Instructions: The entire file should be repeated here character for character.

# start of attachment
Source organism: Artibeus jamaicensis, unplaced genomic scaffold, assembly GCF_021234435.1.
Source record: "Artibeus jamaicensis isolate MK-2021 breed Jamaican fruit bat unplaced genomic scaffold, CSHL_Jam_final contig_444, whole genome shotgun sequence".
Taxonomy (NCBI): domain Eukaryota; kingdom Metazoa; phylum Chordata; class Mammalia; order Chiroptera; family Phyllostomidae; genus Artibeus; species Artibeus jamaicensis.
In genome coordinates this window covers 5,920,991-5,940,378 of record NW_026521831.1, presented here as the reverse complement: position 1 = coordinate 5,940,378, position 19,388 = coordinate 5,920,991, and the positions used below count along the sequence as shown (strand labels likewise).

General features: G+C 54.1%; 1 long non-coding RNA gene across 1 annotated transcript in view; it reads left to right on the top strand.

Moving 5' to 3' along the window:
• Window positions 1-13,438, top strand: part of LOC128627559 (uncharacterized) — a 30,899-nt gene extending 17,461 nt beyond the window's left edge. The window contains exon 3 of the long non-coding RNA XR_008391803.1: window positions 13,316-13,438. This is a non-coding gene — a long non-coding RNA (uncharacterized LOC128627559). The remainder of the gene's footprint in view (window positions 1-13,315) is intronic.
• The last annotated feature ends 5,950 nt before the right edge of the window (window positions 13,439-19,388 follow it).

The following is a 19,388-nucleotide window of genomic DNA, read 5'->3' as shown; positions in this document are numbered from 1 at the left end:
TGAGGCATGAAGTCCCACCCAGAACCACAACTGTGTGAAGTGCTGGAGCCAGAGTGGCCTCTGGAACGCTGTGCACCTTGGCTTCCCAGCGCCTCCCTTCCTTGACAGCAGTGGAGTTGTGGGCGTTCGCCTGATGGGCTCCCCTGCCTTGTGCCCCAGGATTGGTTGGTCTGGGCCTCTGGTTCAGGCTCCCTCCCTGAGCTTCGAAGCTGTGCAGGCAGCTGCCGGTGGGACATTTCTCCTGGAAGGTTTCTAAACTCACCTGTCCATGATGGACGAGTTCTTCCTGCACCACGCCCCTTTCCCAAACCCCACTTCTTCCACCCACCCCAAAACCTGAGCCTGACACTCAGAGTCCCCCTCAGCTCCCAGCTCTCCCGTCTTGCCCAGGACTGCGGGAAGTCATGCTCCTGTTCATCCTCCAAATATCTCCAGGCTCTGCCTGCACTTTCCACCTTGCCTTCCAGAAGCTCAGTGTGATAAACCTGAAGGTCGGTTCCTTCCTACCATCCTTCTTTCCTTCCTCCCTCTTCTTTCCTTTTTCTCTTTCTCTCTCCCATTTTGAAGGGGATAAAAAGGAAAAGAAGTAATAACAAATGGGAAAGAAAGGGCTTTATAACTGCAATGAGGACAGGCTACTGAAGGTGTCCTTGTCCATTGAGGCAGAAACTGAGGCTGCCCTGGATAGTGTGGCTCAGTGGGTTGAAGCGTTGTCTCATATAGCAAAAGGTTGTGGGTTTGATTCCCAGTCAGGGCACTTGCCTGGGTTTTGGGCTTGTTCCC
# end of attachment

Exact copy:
Source organism: Artibeus jamaicensis, unplaced genomic scaffold, assembly GCF_021234435.1.
Source record: "Artibeus jamaicensis isolate MK-2021 breed Jamaican fruit bat unplaced genomic scaffold, CSHL_Jam_final contig_444, whole genome shotgun sequence".
Taxonomy (NCBI): domain Eukaryota; kingdom Metazoa; phylum Chordata; class Mammalia; order Chiroptera; family Phyllostomidae; genus Artibeus; species Artibeus jamaicensis.
In genome coordinates this window covers 5,920,991-5,940,378 of record NW_026521831.1, presented here as the reverse complement: position 1 = coordinate 5,940,378, position 19,388 = coordinate 5,920,991, and the positions used below count along the sequence as shown (strand labels likewise).

General features: G+C 54.1%; 1 long non-coding RNA gene across 1 annotated transcript in view; it reads left to right on the top strand.

Moving 5' to 3' along the window:
• Window positions 1-13,438, top strand: part of LOC128627559 (uncharacterized) — a 30,899-nt gene extending 17,461 nt beyond the window's left edge. The window contains exon 3 of the long non-coding RNA XR_008391803.1: window positions 13,316-13,438. This is a non-coding gene — a long non-coding RNA (uncharacterized LOC128627559). The remainder of the gene's footprint in view (window positions 1-13,315) is intronic.
• The last annotated feature ends 5,950 nt before the right edge of the window (window positions 13,439-19,388 follow it).

The following is a 19,388-nucleotide window of genomic DNA, read 5'->3' as shown; positions in this document are numbered from 1 at the left end:
TGAGGCATGAAGTCCCACCCAGAACCACAACTGTGTGAAGTGCTGGAGCCAGAGTGGCCTCTGGAACGCTGTGCACCTTGGCTTCCCAGCGCCTCCCTTCCTTGACAGCAGTGGAGTTGTGGGCGTTCGCCTGATGGGCTCCCCTGCCTTGTGCCCCAGGATTGGTTGGTCTGGGCCTCTGGTTCAGGCTCCCTCCCTGAGCTTCGAAGCTGTGCAGGCAGCTGCCGGTGGGACATTTCTCCTGGAAGGTTTCTAAACTCACCTGTCCATGATGGACGAGTTCTTCCTGCACCACGCCCCTTTCCCAAACCCCACTTCTTCCACCCACCCCAAAACCTGAGCCTGACACTCAGAGTCCCCCTCAGCTCCCAGCTCTCCCGTCTTGCCCAGGACTGCGGGAAGTCATGCTCCTGTTCATCCTCCAAATATCTCCAGGCTCTGCCTGCACTTTCCACCTTGCCTTCCAGAAGCTCAGTGTGATAAACCTGAAGGTCGGTTCCTTCCTACCATCCTTCTTTCCTTCCTCCCTCTTCTTTCCTTTTTCTCTTTCTCTCTCCCATTTTGAAGGGGATAAAAAGGAAAAGAAGTAATAACAAATGGGAAAGAAAGGGCTTTATAACTGCAATGAGGACAGGCTACTGAAGGTGTCCTTGTCCATTGAGGCAGAAACTGAGGCTGCCCTGGATAGTGTGGCTCAGTGGGTTGAAGCGTTGTCTCATATAGCAAAAGGTTGTGGGTTTGATTCCCAGTCAGGGCACTTGCCTGGGTTTTGGGCTTGTTCCC